Sony MDR-NC60


reviewed December 2008


Around the ear style headphones with good (but not the best) performance at a good (but not wonderful) price point.

Sony MDR-NC11A


reviewed January 2007


Earbuds rather than regular headphones.  Good passive noise blocking, very little active noise cancellation and obtrusive hiss.  Not recommended.

Altec Lansing AHP712i


reviewed March 2006


Terribly over priced with no special features to justify their price.  Not recommended.

Koss QZ5


reviewed March 2004


Warning - these are not noise cancelling headphones.  Don't buy.

Coby CV190


reviewed May 2004


Apparently now superseded by the CV192 which sell for under $30 on Amazon.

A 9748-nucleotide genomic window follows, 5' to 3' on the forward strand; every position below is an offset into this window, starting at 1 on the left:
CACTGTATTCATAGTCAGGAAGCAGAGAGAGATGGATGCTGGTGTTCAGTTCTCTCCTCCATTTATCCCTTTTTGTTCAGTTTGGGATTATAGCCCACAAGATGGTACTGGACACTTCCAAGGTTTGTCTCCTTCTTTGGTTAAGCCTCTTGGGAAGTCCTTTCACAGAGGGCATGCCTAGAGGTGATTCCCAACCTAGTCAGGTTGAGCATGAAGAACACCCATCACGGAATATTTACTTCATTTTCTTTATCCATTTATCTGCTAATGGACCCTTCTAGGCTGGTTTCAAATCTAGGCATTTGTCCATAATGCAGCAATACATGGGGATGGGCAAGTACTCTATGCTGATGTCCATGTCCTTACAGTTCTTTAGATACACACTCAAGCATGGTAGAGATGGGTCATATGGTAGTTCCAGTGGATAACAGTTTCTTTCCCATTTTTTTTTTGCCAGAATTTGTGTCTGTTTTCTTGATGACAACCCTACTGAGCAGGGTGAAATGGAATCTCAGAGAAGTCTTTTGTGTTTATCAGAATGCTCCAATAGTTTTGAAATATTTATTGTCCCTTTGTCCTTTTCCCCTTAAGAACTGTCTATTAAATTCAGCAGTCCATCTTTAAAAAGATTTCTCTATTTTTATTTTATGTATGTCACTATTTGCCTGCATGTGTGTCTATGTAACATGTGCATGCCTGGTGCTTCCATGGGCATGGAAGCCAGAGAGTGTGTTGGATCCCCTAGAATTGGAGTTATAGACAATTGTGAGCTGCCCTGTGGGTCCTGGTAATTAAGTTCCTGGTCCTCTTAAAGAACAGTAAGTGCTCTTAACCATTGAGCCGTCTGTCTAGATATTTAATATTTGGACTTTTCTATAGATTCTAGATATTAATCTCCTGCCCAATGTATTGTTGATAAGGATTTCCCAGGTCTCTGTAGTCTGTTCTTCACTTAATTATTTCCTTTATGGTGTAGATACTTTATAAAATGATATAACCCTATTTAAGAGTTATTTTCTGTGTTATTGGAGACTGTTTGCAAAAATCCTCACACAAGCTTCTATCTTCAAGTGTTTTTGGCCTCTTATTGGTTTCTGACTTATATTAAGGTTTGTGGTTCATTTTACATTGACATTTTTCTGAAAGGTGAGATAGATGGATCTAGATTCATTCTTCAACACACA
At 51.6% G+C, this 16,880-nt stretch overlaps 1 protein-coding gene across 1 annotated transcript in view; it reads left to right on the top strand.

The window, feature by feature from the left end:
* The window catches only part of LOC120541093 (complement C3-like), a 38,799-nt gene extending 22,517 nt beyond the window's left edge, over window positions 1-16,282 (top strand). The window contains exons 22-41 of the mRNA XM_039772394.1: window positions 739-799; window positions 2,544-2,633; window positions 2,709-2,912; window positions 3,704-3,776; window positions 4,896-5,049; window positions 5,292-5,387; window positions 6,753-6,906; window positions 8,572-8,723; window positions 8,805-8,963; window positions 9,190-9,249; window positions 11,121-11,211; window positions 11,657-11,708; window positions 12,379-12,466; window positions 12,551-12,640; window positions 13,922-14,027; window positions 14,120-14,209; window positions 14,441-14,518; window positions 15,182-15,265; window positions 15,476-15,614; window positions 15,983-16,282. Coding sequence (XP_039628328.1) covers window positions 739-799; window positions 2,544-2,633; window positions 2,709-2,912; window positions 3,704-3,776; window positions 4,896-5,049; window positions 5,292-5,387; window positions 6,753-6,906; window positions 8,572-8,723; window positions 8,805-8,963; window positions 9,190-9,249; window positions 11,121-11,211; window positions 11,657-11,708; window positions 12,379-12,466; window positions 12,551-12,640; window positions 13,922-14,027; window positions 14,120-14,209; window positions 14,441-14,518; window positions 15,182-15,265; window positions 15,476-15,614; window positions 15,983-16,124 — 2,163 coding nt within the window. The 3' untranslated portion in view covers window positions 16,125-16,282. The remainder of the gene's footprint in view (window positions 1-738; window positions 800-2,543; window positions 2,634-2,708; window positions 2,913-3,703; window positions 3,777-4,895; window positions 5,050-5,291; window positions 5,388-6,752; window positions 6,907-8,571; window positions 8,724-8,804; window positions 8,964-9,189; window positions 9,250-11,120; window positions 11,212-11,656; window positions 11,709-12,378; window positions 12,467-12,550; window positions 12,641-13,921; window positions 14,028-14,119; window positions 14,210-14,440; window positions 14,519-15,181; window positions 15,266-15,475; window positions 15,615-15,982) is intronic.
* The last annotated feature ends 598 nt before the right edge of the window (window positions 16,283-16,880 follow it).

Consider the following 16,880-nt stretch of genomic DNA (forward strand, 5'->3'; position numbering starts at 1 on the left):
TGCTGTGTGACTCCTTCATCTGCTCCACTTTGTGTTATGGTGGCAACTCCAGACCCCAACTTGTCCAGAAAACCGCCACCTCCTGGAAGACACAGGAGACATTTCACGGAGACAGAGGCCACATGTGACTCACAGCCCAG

reviewed Feb 2002


These very disappointing headphones originally sold for $102, but were judged inferior to units costing less than half as much.

They've now been superseded by another model which we've not yet tested.

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Originally published 15 Sep 2006, last update 21 Jul 2020

You may freely reproduce or distribute this article for noncommercial purposes as long as you give credit to me as original writer.

Related Articles
Noise Reducing Headphones Main Review Index and Introduction
Altec Lansing AHP712i review
Audio Technica ATH-ANC7b
Bose QuietComfort 15
Bose QuietComfort 3
Bose Corp response
Bose reader replies
Coby CV190
Koss QZ5
Noisebuster NB-FX
Phiaton PS300 NC
Plane Quiet Platinum with Solitude Technology
Solitude XCS
Sony MDR-NC11A earbud
Sony MDR-NC500D
Sony MDR-NC60

Related products
Boostaroo Headset Amplifier and 3way splitter
Skullcandy Link headset mixer

Older reviews of no longer current model headphones
Bose QuietComfort 2
Bose QuietComfort
Brookstone reader replies
Plane Quiet Platinum
Plane Quiet NC7
Plane Quiet NC6
Plane Quiet older models
Solitude with Linx
Solitude II
Solitude X
Noisebuster older
Noisebuster Corp response
Noisebuster reader replies